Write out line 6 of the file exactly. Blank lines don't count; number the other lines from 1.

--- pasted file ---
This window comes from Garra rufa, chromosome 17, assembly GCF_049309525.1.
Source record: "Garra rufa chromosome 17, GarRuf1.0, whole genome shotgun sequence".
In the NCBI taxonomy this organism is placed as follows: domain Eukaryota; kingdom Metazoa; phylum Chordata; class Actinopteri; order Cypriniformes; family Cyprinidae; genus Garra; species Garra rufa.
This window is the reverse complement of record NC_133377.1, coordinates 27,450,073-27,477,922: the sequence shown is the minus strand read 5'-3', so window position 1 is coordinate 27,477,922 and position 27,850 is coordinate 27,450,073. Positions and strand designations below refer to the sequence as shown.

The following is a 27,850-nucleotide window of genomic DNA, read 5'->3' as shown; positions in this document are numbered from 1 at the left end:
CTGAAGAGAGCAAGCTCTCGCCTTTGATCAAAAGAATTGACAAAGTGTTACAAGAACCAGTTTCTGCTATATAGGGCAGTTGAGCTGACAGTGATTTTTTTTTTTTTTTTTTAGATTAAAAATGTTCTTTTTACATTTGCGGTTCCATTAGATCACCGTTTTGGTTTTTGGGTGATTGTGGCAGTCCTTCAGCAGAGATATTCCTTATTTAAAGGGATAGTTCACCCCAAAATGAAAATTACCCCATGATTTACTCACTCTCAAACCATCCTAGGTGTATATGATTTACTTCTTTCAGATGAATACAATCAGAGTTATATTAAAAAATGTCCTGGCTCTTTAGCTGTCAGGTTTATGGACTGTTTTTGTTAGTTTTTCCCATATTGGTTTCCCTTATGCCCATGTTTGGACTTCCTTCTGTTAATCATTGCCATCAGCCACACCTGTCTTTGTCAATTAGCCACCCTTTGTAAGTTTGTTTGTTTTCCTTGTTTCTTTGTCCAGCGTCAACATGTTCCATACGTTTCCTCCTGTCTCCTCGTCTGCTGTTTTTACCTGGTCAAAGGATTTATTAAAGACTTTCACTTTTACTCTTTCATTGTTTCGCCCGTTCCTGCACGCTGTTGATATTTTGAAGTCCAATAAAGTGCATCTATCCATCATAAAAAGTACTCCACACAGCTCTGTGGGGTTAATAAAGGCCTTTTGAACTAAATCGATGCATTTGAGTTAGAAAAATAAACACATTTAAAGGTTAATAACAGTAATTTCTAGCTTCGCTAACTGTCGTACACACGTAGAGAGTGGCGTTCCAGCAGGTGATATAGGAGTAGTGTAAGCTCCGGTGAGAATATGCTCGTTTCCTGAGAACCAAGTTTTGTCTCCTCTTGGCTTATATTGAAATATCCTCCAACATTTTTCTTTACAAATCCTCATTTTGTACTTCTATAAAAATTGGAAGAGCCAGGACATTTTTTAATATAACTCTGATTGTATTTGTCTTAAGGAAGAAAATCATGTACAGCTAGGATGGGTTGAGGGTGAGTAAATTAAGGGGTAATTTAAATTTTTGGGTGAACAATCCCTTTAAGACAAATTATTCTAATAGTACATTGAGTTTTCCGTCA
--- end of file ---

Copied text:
CTGAAGAGAGCAAGCTCTCGCCTTTGATCAAAAGAATTGACAAAGTGTTACAAGAACCAGTTTCTGCTATATAGGGCAGTTGAGCTGACAGTGATTTTTTTTTTTTTTTTTTAGATTAAAAATGTTCTTTTTACATTTGCGGTTCCATTAGATCACCGTTTTGGTTTTTGGGTGATTGTGGCAGTCCTTCAGCAGAGATATTCCTTATTTAAAGGGATAGTTCACCCCAAAATGAAAATTACCCCATGATTTACTCACTCTCAAACCATCCTAGGTGTATATGATTTACTTCTTTCAGATGAATACAATCAGAGTTATATTAAAAAATGTCCTGGCTCTTTAGCTGTCAGGTTTATGGACTGTTTTTGTTAGTTTTTCCCATATTGGTTTCCCTTATGCCCATGTTTGGACTTCCTTCTGTTAATCATTGCCATCAGCCACACCTGTCTTTGTCAATTAGCCACCCTTTGTAAGTTTGTTTGTTTTCCTTGTTTCTTTGTCCAGCGTCAACATGTTCCATACGTTTCCTCCTGTCTCCTCGTCTGCTGTTTTTACCTGGTCAAAGGATTTATTAAAGACTTTCACTTTTACTCTTTCATTGTTTCGCCCGTTCCTGCACGCTGTTGATATTTTGAAGTCCAATAAAGTGCATCTATCCATCATAAAAAGTACTCCACACAGCTCTGTGGGGTTAATAAAGGCCTTTTGAACTAAATCGATGCATTTGAGTTAGAAAAATAAACACATTTAAAGGTTAATAACAGTAATTTCTAGCTTCGCTAACTGTCGTACACACGTAGAGAGTGGCGTTCCAGCAGGTGATATAGGAGTAGTGTAAGCTCCGGTGAGAATATGCTCGTTTCCTGAGAACCAAGTTTTGTCTCCTCTTGGCTTATATTGAAATATCCTCCAACATTTTTCTTTACAAATCCTCATTTTGTACTTCTATAAAAATTGGAAGAGCCAGGACATTTTTTAATATAACTCTGATTGTATTTGTCTTAAGGAAGAAAATCATGTACAGCTAGGATGGGTTGAGGGTGAGTAAATTAAGGGGTAATTTAAATTTTTGGGTGAACAATCCCTTTAAGACAAATTATTCTAATAGTACATTGAGTTTTCCGTCA